Navigation Links
Patient consent forms should educate not intimidate

It's time patient consent forms came back full circle to a tool for patient education, rather than the waiver of liability they have become. The original purpose of the consent forms was for a surgeon or doctor to inform the patient of common or serious risks associated with the procedure to be performed. However, the way current consent forms are written as formal, legal documents plants a litigious relationship in both the patient's and the surgeon's mind even before treatment has begun. Lawrence Brenner is an attorney on the faculty of the Department of Orthopedics at Yale University. He and his colleagues propose a set of five recommendations to return consent forms to their intended purpose that of allowing patients to meaningfully take part in the decision-making process. Their suggestions have been published online in Springer's journal, Clinical Orthopaedics and Related Research.

As surgeons have become increasingly concerned about potential litigation, the informed consent process has lost its educational value. The focus is now on obtaining 'preoperative release', rather than an exchange of information to help patients make important decisions about their healthcare choices. In reality, the majority of patients find it a challenge to understand the complicated legal jargon used on the forms.

Research also suggests that proper informed consent has a direct impact on the quality of patients' recovery after surgery. Indeed, patients have more realistic expectations and are better prepared psychologically to cope with the outcome of the operation when they have had an open discussion with their physician about what to expect during and after surgery.

In order to return informed consent forms to a tool for patient education rather than a form written by lawyers to absolve surgeons from liability, the authors make five recommendations. First, the informed consent form should never be viewed as a substitute for educating the patient; it is merely evidence that an appropriate discussion has taken place. Second, the forms should be designed to be understandable. Third, surgeons should not be afraid to communicate uncertainty in order to have a truly open discussion with their patients. Fourth, patients need to be active participants in the dialogue about the potential risks of the procedure. Finally, a note by the surgeon in the patients' medical notes, that states that a discussion has taken place, is likely to be much more effective than a lengthy signed, but incomprehensible, form.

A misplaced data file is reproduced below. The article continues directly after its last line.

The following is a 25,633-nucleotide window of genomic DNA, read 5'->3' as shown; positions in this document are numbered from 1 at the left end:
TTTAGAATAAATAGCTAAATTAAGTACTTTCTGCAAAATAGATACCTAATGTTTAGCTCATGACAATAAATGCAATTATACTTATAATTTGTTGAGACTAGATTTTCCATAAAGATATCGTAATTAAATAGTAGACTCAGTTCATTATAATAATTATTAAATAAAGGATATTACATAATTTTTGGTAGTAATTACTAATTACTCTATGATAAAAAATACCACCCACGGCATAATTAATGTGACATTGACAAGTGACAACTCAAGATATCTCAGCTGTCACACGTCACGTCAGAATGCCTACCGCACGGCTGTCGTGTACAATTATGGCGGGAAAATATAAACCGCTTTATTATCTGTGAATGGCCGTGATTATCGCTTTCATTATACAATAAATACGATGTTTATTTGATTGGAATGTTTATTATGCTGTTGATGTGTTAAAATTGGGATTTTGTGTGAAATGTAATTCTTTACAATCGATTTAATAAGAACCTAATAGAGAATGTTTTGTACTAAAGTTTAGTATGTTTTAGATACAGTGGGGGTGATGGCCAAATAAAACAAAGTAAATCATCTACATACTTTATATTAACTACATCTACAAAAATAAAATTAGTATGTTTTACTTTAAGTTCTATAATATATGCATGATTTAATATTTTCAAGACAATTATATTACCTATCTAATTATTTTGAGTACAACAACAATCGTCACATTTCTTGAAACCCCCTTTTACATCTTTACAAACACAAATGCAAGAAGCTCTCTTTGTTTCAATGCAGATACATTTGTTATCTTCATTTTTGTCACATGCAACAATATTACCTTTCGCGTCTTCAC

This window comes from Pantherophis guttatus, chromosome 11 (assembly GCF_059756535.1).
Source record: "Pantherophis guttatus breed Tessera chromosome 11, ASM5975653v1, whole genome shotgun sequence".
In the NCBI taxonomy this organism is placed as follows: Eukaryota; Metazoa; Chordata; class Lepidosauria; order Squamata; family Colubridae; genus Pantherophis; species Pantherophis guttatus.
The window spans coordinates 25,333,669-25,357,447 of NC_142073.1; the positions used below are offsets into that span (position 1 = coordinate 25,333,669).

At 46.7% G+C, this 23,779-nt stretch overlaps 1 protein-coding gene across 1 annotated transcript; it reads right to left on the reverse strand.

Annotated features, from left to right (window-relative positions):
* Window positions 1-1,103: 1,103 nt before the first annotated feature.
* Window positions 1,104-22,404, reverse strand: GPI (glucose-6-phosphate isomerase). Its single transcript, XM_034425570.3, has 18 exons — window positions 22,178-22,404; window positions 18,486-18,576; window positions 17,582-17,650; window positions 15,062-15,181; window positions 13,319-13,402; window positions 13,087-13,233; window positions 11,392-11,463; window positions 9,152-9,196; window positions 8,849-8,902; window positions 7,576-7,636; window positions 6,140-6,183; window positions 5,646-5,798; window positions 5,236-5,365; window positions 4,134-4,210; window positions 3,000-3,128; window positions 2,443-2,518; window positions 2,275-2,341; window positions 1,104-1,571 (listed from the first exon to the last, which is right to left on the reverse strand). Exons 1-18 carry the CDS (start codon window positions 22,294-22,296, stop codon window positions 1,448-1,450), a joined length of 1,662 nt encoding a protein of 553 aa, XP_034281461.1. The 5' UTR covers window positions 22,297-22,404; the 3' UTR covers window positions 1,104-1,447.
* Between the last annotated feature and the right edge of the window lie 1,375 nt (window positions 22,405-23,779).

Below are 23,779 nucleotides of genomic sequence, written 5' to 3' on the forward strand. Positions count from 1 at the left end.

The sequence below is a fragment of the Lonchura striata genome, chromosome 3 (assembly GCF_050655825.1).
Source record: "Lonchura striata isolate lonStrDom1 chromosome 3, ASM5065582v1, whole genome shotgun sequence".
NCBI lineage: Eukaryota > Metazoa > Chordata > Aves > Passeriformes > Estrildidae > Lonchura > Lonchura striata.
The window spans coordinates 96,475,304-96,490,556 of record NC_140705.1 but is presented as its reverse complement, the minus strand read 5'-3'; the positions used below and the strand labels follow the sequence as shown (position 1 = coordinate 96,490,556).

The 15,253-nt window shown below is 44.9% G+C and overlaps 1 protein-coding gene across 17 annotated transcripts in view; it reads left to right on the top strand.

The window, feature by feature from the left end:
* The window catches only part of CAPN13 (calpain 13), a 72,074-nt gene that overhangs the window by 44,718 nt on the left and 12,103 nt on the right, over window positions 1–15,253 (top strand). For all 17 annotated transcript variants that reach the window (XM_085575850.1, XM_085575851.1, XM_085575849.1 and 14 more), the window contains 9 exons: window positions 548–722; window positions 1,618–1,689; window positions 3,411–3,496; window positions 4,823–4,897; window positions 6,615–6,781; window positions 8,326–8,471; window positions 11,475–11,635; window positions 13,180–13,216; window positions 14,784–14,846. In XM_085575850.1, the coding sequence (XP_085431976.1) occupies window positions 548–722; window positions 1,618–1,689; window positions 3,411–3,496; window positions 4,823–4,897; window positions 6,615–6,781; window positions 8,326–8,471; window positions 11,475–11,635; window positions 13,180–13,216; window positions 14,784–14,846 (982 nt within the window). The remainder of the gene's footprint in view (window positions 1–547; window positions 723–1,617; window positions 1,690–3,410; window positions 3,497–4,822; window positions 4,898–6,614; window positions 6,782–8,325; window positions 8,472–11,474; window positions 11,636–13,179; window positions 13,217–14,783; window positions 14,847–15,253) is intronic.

Contact: Joan Robinson

Related medicine news :

1. Fluctuating eye pressure associated with visual field deterioration in glaucoma patients
2. Comparison of obstetric outcomes between on-call and patients own obstetricians
3. Vision restoration therapy shown to improve brain activity in brain injured patients
4. Diabetes appears to increase risk of death for patients with acute coronary syndromes
5. Ambulatory oxygen rarely a benefit in COPD patients without resting hypoxemia
6. Restricting Blood Flow May Help Heart Bypass Patients
7. Patients with Medicaid and those lacking insurance have higher risk of advanced laryngeal cancer
8. Study provides hope that some transplant patients could live free of antirejection drugs
9. Study provides hope that some transplant patients could live free of anti-rejection drugs
10. Longer ambulance journeys boost death risk for seriously ill patients
11. Expenses Overshadow Optimism for Kidney Failure Patients
Post Your Comments:
(Date:6/25/2016)... , ... June 25, 2016 , ... Austin residents seeking ... American College of Mohs Surgery and to Dr. Russell Peckham for medical and surgical ... effective treatment for skin cancer. The selective fellowship in Mohs Micrographic Surgery completed by ...
(Date:6/25/2016)... , ... June 25, 2016 , ... First Choice ... States, named Dr. Sesan Ogunleye, as the Medical Director of its new Mesquite-Samuell Farm ... Medical Director of our new Mesquite location,” said Dr. James M. Muzzarelli, Executive Medical ...
(Date:6/25/2016)... , ... June 25, 2016 , ... On Friday, June ... a Bronze Wellness at Work award to iHire in recognition of their exemplary accomplishments ... of the 7th annual Maryland Workplace Health & Wellness Symposium at the BWI Marriott ...
(Date:6/24/2016)... ... June 24, 2016 , ... Those who have experienced traumatic events may suffer ... unhealthy avenues, such as drug or alcohol abuse, as a coping mechanism. To avoid ... healthy coping following a traumatic event. , Trauma sufferers tend to feel a range ...
(Date:6/24/2016)... ... 24, 2016 , ... The Pulmonary Hypertension Association (PHA) learned ... receive two significant new grants to support its work to advance research and ... by recognizing patients, medical professionals and scientists for their work in fighting pulmonary ...
Breaking Medicine News(10 mins):
(Date:6/24/2016)... , June 24, 2016 ... of the "Structural Electronics 2015-2025: Applications, Technologies, ... In-Mold Electronics, Smart Skin, ... Photovoltaics Structural electronics involves electronic ... load-bearing, protective structures, replacing dumb structures such as ...
(Date:6/24/2016)... , June 24, 2016 According ... by Type (Standard Pen Needles, Safety Pen Needles), Needle ... GLP-1, Growth Hormone), Mode of Purchase (Retail, Non-Retail) - ... This report studies the market for the forecast period ... reach USD 2.81 Billion by 2021 from USD 1.65 ...
(Date:6/23/2016)... , June 23, 2016 Research ... Devices Global Market - Forecast to 2022" report to ... the treatment method for the patients with kidney failure, it ... excess fluid from the patient,s blood and thus the treatment ... potassium and chloride in balance. Increasing number ...
Breaking Medicine Technology: